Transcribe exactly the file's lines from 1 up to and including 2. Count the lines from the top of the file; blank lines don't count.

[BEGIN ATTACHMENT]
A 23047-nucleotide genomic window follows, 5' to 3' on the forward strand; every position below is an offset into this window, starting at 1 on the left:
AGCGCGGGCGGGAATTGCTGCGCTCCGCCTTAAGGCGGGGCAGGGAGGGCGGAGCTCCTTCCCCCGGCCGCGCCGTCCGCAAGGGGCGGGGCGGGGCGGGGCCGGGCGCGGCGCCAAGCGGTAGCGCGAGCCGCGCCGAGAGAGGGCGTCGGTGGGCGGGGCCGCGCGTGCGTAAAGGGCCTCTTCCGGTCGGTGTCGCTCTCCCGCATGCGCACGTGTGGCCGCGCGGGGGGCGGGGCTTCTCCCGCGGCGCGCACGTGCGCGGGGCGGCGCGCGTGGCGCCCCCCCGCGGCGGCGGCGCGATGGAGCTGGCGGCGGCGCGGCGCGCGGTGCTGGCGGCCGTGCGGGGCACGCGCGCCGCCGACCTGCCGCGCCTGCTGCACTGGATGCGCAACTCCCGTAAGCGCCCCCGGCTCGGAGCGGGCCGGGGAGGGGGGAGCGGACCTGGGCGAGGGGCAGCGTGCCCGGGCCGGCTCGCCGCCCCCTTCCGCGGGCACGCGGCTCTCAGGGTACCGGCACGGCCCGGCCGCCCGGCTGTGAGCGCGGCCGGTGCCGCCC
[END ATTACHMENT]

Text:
A 23047-nucleotide genomic window follows, 5' to 3' on the forward strand; every position below is an offset into this window, starting at 1 on the left:
AGCGCGGGCGGGAATTGCTGCGCTCCGCCTTAAGGCGGGGCAGGGAGGGCGGAGCTCCTTCCCCCGGCCGCGCCGTCCGCAAGGGGCGGGGCGGGGCGGGGCCGGGCGCGGCGCCAAGCGGTAGCGCGAGCCGCGCCGAGAGAGGGCGTCGGTGGGCGGGGCCGCGCGTGCGTAAAGGGCCTCTTCCGGTCGGTGTCGCTCTCCCGCATGCGCACGTGTGGCCGCGCGGGGGGCGGGGCTTCTCCCGCGGCGCGCACGTGCGCGGGGCGGCGCGCGTGGCGCCCCCCCGCGGCGGCGGCGCGATGGAGCTGGCGGCGGCGCGGCGCGCGGTGCTGGCGGCCGTGCGGGGCACGCGCGCCGCCGACCTGCCGCGCCTGCTGCACTGGATGCGCAACTCCCGTAAGCGCCCCCGGCTCGGAGCGGGCCGGGGAGGGGGGAGCGGACCTGGGCGAGGGGCAGCGTGCCCGGGCCGGCTCGCCGCCCCCTTCCGCGGGCACGCGGCTCTCAGGGTACCGGCACGGCCCGGCCGCCCGGCTGTGAGCGCGGCCGGTGCCGCCC